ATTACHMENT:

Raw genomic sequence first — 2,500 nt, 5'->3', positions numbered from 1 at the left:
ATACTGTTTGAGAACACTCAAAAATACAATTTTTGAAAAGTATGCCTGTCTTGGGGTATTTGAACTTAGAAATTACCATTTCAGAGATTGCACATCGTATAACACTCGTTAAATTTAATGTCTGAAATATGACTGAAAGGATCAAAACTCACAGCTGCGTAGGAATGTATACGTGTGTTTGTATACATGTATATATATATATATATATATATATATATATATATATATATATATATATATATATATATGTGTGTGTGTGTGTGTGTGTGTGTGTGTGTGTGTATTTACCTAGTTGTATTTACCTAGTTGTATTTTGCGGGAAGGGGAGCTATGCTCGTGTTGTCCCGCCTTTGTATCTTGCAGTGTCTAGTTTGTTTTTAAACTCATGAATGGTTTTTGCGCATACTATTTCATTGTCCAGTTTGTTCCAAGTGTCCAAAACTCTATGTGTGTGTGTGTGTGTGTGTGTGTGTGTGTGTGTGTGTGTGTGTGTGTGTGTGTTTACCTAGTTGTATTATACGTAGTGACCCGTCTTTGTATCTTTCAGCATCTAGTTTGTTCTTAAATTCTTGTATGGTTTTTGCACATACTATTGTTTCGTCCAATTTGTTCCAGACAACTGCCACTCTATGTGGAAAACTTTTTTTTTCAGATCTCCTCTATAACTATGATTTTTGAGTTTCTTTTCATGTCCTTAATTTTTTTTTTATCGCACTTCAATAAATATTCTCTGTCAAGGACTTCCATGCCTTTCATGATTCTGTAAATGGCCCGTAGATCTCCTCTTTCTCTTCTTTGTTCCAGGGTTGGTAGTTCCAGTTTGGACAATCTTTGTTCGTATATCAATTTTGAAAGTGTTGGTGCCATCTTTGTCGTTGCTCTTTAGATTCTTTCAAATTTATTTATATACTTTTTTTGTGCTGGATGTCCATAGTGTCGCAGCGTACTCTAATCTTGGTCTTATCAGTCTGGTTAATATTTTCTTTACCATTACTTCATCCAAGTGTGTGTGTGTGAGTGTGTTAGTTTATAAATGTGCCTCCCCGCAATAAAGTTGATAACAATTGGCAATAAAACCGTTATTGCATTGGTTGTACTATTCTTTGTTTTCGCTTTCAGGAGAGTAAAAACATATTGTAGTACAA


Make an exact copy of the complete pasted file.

Raw genomic sequence first — 2,500 nt, 5'->3', positions numbered from 1 at the left:
ATACTGTTTGAGAACACTCAAAAATACAATTTTTGAAAAGTATGCCTGTCTTGGGGTATTTGAACTTAGAAATTACCATTTCAGAGATTGCACATCGTATAACACTCGTTAAATTTAATGTCTGAAATATGACTGAAAGGATCAAAACTCACAGCTGCGTAGGAATGTATACGTGTGTTTGTATACATGTATATATATATATATATATATATATATATATATATATATATATATATATATATATATATGTGTGTGTGTGTGTGTGTGTGTGTGTGTGTGTGTATTTACCTAGTTGTATTTACCTAGTTGTATTTTGCGGGAAGGGGAGCTATGCTCGTGTTGTCCCGCCTTTGTATCTTGCAGTGTCTAGTTTGTTTTTAAACTCATGAATGGTTTTTGCGCATACTATTTCATTGTCCAGTTTGTTCCAAGTGTCCAAAACTCTATGTGTGTGTGTGTGTGTGTGTGTGTGTGTGTGTGTGTGTGTGTGTGTGTGTGTGTTTACCTAGTTGTATTATACGTAGTGACCCGTCTTTGTATCTTTCAGCATCTAGTTTGTTCTTAAATTCTTGTATGGTTTTTGCACATACTATTGTTTCGTCCAATTTGTTCCAGACAACTGCCACTCTATGTGGAAAACTTTTTTTTTCAGATCTCCTCTATAACTATGATTTTTGAGTTTCTTTTCATGTCCTTAATTTTTTTTTTATCGCACTTCAATAAATATTCTCTGTCAAGGACTTCCATGCCTTTCATGATTCTGTAAATGGCCCGTAGATCTCCTCTTTCTCTTCTTTGTTCCAGGGTTGGTAGTTCCAGTTTGGACAATCTTTGTTCGTATATCAATTTTGAAAGTGTTGGTGCCATCTTTGTCGTTGCTCTTTAGATTCTTTCAAATTTATTTATATACTTTTTTTGTGCTGGATGTCCATAGTGTCGCAGCGTACTCTAATCTTGGTCTTATCAGTCTGGTTAATATTTTCTTTACCATTACTTCATCCAAGTGTGTGTGTGTGAGTGTGTTAGTTTATAAATGTGCCTCCCCGCAATAAAGTTGATAACAATTGGCAATAAAACCGTTATTGCATTGGTTGTACTATTCTTTGTTTTCGCTTTCAGGAGAGTAAAAACATATTGTAGTACAA